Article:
Keeping My Parents Alive Through Their Holiday Traditions

Throughout my life, the holidays have always been just like the song – the most wonderful time of the year. We had so many traditions that you would think we were the Claus family. Every moment from November through January 1st was filled with magic.

Losing my mom

And then my mom died the week before Thanksgiving when I was 22. And the magic of the season seemed to have died with her. Really, I remember trying to decorate for Christmas and ending up drop kicking a stuffed snowman across my living room. I just couldn’t find my holiday spirit. My dad and I ended up in Disney World for Christmas, trying to recapture some magic. Even the most magical place on Earth seemed to have lost its spark.

The next year was easier, and it kept getting easier. To cook a Thanksgiving meal, decorate the Christmas tree, hang the stockings. My dad still loved the holidays, and I did my best to keep the traditions in place for him. As a newlywed, I also wanted to share my family traditions with my husband. I still felt like I was just going through the motions, but they felt important. I had the weight of generations of history on my shoulders. I would not be the one that all of these traditions ended with.

In 2013, we found out I was pregnant with Ruby, and suddenly the holiday spark was back. As I hollied and jollied through the holidays, I dreamed of sharing my mom’s recipes with my own daughter and watching my dad clean out the toy store for her Christmas gifts. After all, she was still a little gummy bear and she already had more presents under the tree than anyone else in the family.

Losing my dad

As the holidays approached the next year, we were all abuzz with Ruby’s first Christmas. By the end of the summer, my dad already had Christmas gifts stashed away for his first grandchild. And then he had a brain stem stroke. He passed away two days after the 6th anniversary of my mom’s death and four days before Thanksgiving.

daddychristmasI suddenly felt very alone. An only child with no parents left. I was an orphan. All of my people were gone. I wanted to mourn and lock myself away, but I had a beautiful seven month old little girl with a whole round of “firsts” to celebrate. I persevered. I realized that my daughter would never get to know either one of her beautiful, loving, generous grandparents. She would never experience a house full of people for Thanksgiving dinner or hours at the Christmas tree lot searching for the perfect tree with her grandmother or a living room positively stuffed with presents from her grandfather. Unless I showed her.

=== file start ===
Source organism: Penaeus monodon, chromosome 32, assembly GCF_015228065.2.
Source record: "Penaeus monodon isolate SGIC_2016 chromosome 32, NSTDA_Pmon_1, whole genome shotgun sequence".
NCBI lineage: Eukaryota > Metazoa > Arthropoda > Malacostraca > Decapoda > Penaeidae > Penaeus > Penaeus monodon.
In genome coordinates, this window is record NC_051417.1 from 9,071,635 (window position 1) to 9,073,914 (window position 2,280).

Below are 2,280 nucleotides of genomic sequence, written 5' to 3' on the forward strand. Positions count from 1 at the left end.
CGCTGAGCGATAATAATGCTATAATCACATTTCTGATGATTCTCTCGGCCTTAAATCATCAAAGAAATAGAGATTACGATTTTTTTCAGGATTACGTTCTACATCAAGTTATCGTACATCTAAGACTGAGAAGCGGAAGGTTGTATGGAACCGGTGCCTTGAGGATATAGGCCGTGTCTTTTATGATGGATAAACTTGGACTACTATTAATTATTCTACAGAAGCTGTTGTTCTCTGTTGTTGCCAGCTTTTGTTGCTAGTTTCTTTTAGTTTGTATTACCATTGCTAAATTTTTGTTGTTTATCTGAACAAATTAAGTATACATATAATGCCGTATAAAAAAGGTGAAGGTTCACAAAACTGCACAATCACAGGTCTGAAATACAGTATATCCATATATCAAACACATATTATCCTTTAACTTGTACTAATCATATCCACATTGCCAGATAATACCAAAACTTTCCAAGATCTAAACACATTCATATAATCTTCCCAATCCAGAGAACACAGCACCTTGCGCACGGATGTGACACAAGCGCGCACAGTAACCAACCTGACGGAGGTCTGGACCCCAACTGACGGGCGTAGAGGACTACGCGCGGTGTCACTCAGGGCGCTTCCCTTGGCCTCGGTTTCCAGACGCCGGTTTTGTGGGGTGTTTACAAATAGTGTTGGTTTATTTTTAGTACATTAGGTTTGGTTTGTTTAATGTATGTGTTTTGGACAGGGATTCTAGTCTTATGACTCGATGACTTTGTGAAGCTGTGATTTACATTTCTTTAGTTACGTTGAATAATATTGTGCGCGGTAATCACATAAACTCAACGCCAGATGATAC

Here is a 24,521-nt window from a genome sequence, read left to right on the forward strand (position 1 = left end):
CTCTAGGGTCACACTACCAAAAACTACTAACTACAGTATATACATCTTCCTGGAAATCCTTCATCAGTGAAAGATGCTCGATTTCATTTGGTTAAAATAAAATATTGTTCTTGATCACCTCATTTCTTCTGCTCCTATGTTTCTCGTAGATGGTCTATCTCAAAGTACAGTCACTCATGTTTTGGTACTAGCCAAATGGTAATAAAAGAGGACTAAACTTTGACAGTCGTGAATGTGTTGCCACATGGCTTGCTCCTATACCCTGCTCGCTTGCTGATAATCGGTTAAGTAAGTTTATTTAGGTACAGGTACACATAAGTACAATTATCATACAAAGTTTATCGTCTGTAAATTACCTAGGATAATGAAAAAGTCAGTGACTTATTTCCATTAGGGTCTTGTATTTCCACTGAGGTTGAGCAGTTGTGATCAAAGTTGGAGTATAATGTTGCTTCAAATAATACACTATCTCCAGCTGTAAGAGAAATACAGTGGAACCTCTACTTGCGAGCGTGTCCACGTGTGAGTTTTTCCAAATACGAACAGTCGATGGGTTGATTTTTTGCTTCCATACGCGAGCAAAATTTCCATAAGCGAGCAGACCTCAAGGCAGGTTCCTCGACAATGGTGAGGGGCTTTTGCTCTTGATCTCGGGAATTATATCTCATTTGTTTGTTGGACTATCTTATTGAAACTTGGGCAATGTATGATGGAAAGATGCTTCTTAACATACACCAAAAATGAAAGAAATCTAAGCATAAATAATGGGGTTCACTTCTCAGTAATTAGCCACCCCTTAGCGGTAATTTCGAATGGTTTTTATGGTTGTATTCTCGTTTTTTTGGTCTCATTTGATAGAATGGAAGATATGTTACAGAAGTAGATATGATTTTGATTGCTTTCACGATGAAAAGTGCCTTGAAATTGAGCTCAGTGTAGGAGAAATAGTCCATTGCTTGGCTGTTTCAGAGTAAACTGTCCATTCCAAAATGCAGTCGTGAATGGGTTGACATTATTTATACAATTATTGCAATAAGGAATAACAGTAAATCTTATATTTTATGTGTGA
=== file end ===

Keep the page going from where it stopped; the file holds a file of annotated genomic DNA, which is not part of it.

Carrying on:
Keeping their traditions alive

So now, each November, I pull out my mom’s Thanksgiving decorations and plaster the house in turkeys, pumpkins, and faux foliage. I spend two days cooking all of the recipes that I’ve slowly figured out (and silently yell at my mom for never writing them down). I set the table with the good china and cloth napkins. I make them all stay in the living room watching cheesy TV movies while I cook. My husband makes sure to get the Christmas lights hung outside, so that we can turn them on Thanksgiving night. I make sure we head for the Christmas tree lot on Black Friday and spend as long as it takes to find the perfect tree. I, again, pull out my mom’s Christmas decorations and plaster the house with wreaths, Santa, reindeer, and snowmen. I carefully shop for the perfect gifts to share with the people I love and spend hours meticulously wrapping them with beautiful fabric bows and shiny paper. I switch over the music to all Christmas, all the time. I bake cookies and serve meals on our family’s heirloom Christmas patterned china. I grandly line up our Christmas presents around the tree and take pictures before we start opening them. rubyI make everyone wear cheesy Christmas attire and special pajamas. I cook cinnamon rolls on Christmas morning, ham for Christmas lunch, and even order Chinese food for Christmas dinner. I smile and laugh and sometimes cry.

Ruby may never get to spend the holidays with her grandparents, and I may never again get to hear my mom belting out Christmas tunes along with her Celine Dion CD or see my dad emerge with his red flannel shirt and “Bah humbug!” Santa hat, but they are living all around us. As I explain our traditions and tell Ruby stories about my holidays of yore, she will meet her grandparents.

And hopefully, she’ll feel that magic that I felt for all of those years, and one day share it with her own children.


  1. I don’t know how I missed this during the holidays, but what a beautiful post! My parents divorced when I was an adult, and while this in no way compares to the death of your parents, I found myself desperately missing our holiday traditions. It’s been almost 6 years and we are still working on our new ways of celebrating with split holidays and the newest generation of littles. It’s nice to know that someone else also wants to hold on and past down certain holiday memories as well!


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